As it plunges into the water, the New Zealand gannet has the ability to transform its vision in an instant to see its prey.
That was one of the findings of research which involved an elaborate experiment using underwater videography near the gannet colony at Cape Kidnappers, near Napier.
Massey University researcher Gabriel Machovsky-Capuska says the coastal bird is one of the most efficient hunters in the animal kingdom and he has uncovered reasons why.
His study of the bird in Napier has found that its ability to adjust its vision between air and water makes its accuracy impeccable.
Mr Machovsky-Capuska, a biologist at the Institute of Natural Sciences' Albany campus, says it is the gannet's extraordinary optical powers that have earned it praise as a fierce hunter.
While other species such as penguins and seals can also adapt their vision between air and water, the gannet is unique in the speed with which the lens of its eyes change from oval to spherical the instant it touches the water.
Mr Machovsky-Capuska, aided by University of Haifa biologist Professor Gadi Katzir and Professor David Raubenheimer of Massey University, discovered it took 80 milliseconds for the bird's eyes to make that transition.
"This kind of research has been done in the past with animals that were trained. What we did, we were crazy and we went to the wild," Mr Machovsky-Capuska said.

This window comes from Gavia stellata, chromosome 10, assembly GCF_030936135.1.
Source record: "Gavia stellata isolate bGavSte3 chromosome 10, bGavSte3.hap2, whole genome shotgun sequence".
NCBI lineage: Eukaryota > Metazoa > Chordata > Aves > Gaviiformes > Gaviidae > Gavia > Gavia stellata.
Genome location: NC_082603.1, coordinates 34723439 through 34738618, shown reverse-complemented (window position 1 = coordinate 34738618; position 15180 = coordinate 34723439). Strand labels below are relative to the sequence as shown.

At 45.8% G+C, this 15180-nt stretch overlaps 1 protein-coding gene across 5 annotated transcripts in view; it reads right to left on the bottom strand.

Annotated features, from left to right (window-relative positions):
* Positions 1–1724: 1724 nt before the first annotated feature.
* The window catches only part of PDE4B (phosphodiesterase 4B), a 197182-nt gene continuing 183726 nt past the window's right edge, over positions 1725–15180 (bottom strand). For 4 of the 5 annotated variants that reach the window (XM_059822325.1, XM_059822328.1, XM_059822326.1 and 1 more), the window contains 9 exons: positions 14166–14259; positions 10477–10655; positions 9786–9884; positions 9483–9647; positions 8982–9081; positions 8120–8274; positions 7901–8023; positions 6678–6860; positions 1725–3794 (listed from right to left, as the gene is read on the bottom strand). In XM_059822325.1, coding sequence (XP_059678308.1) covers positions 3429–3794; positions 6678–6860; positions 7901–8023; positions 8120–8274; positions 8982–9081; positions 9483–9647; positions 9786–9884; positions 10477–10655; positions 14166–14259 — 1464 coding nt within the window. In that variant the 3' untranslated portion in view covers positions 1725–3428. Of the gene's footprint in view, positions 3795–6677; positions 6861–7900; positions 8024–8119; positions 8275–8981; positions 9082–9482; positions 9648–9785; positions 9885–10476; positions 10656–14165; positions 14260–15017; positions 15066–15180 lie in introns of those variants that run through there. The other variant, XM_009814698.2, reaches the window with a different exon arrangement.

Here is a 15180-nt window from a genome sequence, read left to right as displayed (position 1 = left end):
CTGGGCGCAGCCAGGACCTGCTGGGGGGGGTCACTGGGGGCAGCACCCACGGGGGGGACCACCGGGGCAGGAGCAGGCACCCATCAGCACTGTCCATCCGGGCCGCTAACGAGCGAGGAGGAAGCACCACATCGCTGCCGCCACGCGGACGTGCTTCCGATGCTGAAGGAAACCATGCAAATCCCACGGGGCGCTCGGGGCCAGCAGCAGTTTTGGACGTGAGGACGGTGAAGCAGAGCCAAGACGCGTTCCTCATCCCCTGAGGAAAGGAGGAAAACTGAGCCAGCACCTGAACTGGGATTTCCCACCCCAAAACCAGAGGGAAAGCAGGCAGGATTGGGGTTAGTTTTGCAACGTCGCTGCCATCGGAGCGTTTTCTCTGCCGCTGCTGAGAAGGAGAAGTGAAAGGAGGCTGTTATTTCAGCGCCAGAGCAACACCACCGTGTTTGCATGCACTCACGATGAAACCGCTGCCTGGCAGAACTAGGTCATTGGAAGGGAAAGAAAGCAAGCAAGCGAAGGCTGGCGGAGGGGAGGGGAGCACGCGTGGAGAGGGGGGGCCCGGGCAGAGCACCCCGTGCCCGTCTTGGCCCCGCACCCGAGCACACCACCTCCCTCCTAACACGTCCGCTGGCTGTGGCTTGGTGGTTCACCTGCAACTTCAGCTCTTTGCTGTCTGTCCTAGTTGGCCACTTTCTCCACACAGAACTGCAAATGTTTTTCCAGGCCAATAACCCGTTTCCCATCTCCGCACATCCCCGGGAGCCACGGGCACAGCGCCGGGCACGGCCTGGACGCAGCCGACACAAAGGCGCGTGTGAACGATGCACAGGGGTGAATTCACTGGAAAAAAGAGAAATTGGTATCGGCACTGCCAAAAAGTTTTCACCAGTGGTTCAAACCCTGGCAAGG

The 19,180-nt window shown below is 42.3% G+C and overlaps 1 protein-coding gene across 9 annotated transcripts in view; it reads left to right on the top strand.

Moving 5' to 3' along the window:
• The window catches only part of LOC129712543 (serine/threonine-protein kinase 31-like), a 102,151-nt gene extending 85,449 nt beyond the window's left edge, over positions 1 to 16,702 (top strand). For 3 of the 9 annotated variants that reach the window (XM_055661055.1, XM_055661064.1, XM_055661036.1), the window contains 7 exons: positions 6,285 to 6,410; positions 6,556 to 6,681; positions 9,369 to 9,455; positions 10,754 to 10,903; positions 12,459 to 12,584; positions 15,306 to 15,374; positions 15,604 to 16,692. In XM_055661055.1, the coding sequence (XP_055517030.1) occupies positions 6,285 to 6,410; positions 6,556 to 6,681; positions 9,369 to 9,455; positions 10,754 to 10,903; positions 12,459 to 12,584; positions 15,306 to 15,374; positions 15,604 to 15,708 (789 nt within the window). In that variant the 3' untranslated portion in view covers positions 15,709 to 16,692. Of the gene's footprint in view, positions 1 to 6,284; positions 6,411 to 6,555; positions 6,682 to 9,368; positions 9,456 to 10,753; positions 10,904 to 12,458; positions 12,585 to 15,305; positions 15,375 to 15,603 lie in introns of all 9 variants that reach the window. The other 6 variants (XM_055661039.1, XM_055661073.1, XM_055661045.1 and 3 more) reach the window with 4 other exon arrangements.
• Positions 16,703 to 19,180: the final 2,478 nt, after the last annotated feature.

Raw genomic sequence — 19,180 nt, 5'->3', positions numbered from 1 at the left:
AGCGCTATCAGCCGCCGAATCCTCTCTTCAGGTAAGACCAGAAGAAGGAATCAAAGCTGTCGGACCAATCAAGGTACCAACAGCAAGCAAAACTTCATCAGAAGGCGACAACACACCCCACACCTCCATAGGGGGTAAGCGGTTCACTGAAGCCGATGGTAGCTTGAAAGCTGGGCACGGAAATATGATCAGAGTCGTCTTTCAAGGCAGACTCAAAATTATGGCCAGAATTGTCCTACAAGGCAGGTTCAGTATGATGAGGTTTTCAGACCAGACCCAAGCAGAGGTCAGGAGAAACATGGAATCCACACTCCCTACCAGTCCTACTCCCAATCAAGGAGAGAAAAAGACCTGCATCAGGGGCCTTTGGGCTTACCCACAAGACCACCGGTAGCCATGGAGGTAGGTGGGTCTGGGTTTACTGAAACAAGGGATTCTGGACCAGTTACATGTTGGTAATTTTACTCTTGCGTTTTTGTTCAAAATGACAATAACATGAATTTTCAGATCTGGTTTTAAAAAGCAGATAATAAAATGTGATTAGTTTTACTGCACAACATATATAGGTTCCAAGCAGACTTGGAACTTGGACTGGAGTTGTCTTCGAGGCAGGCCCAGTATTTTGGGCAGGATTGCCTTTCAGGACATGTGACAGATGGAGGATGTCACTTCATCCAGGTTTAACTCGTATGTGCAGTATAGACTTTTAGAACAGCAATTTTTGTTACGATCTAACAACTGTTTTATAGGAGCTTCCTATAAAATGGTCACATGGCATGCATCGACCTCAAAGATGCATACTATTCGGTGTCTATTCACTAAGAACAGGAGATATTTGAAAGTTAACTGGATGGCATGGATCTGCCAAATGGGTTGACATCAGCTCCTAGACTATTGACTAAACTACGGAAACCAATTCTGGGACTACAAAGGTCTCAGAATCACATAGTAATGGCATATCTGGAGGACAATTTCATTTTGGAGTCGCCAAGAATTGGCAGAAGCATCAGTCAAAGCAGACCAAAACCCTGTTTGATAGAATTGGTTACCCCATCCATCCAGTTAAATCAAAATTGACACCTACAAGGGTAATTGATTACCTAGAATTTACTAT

"The uniqueness of the results are related to the diving strategy these animals have.
"These guys need to search and detect their prey from the air and then they decide within a second to dive into the water.
"They enter the water with high impact, their eyes open, and then they switch to underwater vision in 80 milliseconds."
Gannets are successful at catching their prey 72 per cent of the time, which Mr Machovsky-Capuska says is pretty high in comparison to its peers.
The researchers used sophisticated photographic devices, including underwater videography, to film the birds as they dived into the water.
The research features on the cover of the latest Proceedings of the Royal Society of Biological Sciences journal, published in the United Kingdom.
Mr Machovsky-Capuska is now turning his focus to why gannets are social hunters.
"It's very rare to see one gannet diving," he said.
"Usually they gather socially in these big events, you see them diving together.
"We're trying to explore what are their advantages of diving together."